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Ever wonder how the seasons got their names?

posted 10/12/2011 12:31:31 PM |
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Just sitting here in Pervia, listening to the crickets chirping. And I got to wondering, how did the seasons get the names they have. Amazing to find out a lot of German in them. Seriously.


"Spring" is an old word, and appears in many Germanic languages with a meaning like "to jump" or "to run".

I think Fall is the only one of the 4 that didn't start with a Germanic word:

Autumn or Fall

It can have two names: "Autumn" or "Fall". Which one do the students use most often? Nowadays, the name "Fall" is probably used most often in American English, though "Autumn" is used as well. In British English, however, the word "Autumn" is used almost exclusively--British English used the word "Fall" for this season quite often, though now it is only sometimes found in some dialects of British English.


What is Summer? It is when school is out! It is also the warm and sunny season of the year, when sun is up more than at other times of the year and doesn't set until late in the evening. Not surprisingly, people have needed a word for summer for a very long time. In fact, of all the words for seasons used by the people who spoke Indo-European about six thousand (6000) years ago, only one of them is still used in English: summer. The Indo-Europeans used a basic word that started "sem-". By about two thousand (2000) years ago, people speaking Germanic had taken this basic start and turned it into "sumaraz". People who spoke Old English about one thousand (1000) years ago said "sumor". People who spoke Middle English about six hundred (600) years ago used a word like "sumer" or "sommer", which has become our word "summer". Here is how the Germanic word "sumaraz" turned out in other Germanic languages:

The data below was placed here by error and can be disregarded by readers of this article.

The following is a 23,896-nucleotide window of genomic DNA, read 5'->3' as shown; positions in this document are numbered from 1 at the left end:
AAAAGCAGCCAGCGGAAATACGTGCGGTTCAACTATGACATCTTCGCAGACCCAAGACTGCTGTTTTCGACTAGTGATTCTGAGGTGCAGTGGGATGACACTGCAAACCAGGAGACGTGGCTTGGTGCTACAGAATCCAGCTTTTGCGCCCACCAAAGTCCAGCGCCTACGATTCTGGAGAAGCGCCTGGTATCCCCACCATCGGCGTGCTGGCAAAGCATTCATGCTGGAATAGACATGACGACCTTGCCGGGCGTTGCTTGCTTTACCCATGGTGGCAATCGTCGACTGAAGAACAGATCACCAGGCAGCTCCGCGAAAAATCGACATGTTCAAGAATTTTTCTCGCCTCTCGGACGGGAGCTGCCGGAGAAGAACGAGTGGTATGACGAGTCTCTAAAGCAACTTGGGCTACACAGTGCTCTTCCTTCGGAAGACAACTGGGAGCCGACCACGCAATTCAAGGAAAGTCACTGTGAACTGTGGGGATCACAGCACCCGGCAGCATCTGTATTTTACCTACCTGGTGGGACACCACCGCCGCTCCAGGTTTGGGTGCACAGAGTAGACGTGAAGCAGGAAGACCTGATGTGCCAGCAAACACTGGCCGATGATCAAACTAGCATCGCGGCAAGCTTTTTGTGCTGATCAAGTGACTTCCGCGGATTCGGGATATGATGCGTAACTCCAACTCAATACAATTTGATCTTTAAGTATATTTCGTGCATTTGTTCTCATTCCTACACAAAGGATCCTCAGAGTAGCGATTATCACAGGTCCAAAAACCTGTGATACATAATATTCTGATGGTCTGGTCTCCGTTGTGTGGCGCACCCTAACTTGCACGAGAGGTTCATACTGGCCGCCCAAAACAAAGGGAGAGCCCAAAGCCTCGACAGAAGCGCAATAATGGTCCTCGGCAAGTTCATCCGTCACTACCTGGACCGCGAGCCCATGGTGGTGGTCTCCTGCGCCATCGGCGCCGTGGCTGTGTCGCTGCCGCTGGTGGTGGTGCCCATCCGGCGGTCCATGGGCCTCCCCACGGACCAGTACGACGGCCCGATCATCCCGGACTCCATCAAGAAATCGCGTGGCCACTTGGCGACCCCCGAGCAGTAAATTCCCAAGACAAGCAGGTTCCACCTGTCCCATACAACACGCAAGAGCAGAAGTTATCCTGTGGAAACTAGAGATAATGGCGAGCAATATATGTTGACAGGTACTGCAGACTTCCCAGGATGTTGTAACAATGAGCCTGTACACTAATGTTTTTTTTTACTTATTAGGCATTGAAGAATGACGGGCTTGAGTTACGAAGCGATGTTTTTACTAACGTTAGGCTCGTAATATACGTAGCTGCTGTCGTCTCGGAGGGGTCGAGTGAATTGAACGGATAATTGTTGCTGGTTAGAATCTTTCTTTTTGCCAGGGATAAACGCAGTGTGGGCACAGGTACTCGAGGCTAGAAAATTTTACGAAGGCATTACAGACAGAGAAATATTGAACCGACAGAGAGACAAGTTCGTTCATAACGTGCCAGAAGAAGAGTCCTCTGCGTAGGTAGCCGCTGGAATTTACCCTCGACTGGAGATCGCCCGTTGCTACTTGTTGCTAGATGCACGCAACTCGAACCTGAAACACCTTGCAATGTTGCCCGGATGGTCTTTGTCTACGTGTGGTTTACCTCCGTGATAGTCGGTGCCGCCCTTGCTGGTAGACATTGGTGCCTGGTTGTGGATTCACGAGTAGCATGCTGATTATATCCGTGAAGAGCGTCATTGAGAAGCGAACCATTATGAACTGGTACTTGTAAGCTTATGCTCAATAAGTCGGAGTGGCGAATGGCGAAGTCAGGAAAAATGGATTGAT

What is winter? It is the cold season, the snowy season--and if it isn't quite cold enough for snow it can be the wet season as well! In fact, our word "winter" is related to our words "wet", "water", and "wash". All these words come from an Indo-European basic form "wed-". People speaking Germanic, about two thousand (2000) years ago, used a word "wentruz" to mean "winter" (or "wet season"--for comparison, the Germanic word for "water" was "watar").

Here is the wiki answers link I got these from.

How the seasons got their names

I just found it to be something a little interesting to share. If any find it boring...I don't care. If you can do better...than do so instead of bitching about someone's blog being boring.

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Oct 12 @ 12:50PM  
Very interesting and timely

Oct 12 @ 2:18PM  
I enjoyed this blog because I like words and their meanings. I wist that I had more time to look into the meaning of lots of words...sigh...

I just bought a new computer desk so now my work is cut out for me the rest of the day....shutting down Zelda, unloading TWO computer desk, hauling them out and setting up my new one. So I will be offline for several hours. Catch ya later...have a good day.

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Ever wonder how the seasons got their names?